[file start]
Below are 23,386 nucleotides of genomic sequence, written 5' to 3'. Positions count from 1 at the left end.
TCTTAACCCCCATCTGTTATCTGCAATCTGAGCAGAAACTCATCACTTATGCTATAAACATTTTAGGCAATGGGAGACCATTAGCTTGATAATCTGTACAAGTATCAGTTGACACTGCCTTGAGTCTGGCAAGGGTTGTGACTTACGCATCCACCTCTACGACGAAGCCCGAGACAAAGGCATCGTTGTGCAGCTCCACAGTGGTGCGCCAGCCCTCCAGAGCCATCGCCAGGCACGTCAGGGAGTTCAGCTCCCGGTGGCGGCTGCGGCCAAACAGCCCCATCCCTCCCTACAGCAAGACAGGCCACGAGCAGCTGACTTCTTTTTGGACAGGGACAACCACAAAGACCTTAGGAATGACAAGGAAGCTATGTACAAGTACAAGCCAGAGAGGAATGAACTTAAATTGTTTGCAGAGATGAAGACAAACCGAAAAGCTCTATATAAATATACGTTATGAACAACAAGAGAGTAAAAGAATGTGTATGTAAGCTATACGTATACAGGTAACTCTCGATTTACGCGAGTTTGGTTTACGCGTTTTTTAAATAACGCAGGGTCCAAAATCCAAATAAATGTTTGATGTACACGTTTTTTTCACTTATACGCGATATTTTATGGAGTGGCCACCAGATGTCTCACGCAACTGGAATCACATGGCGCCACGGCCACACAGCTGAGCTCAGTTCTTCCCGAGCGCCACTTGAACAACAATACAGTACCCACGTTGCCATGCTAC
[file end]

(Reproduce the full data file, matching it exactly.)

Below are 23,386 nucleotides of genomic sequence, written 5' to 3'. Positions count from 1 at the left end.
TCTTAACCCCCATCTGTTATCTGCAATCTGAGCAGAAACTCATCACTTATGCTATAAACATTTTAGGCAATGGGAGACCATTAGCTTGATAATCTGTACAAGTATCAGTTGACACTGCCTTGAGTCTGGCAAGGGTTGTGACTTACGCATCCACCTCTACGACGAAGCCCGAGACAAAGGCATCGTTGTGCAGCTCCACAGTGGTGCGCCAGCCCTCCAGAGCCATCGCCAGGCACGTCAGGGAGTTCAGCTCCCGGTGGCGGCTGCGGCCAAACAGCCCCATCCCTCCCTACAGCAAGACAGGCCACGAGCAGCTGACTTCTTTTTGGACAGGGACAACCACAAAGACCTTAGGAATGACAAGGAAGCTATGTACAAGTACAAGCCAGAGAGGAATGAACTTAAATTGTTTGCAGAGATGAAGACAAACCGAAAAGCTCTATATAAATATACGTTATGAACAACAAGAGAGTAAAAGAATGTGTATGTAAGCTATACGTATACAGGTAACTCTCGATTTACGCGAGTTTGGTTTACGCGTTTTTTAAATAACGCAGGGTCCAAAATCCAAATAAATGTTTGATGTACACGTTTTTTTCACTTATACGCGATATTTTATGGAGTGGCCACCAGATGTCTCACGCAACTGGAATCACATGGCGCCACGGCCACACAGCTGAGCTCAGTTCTTCCCGAGCGCCACTTGAACAACAATACAGTACCCACGTTGCCATGCTAC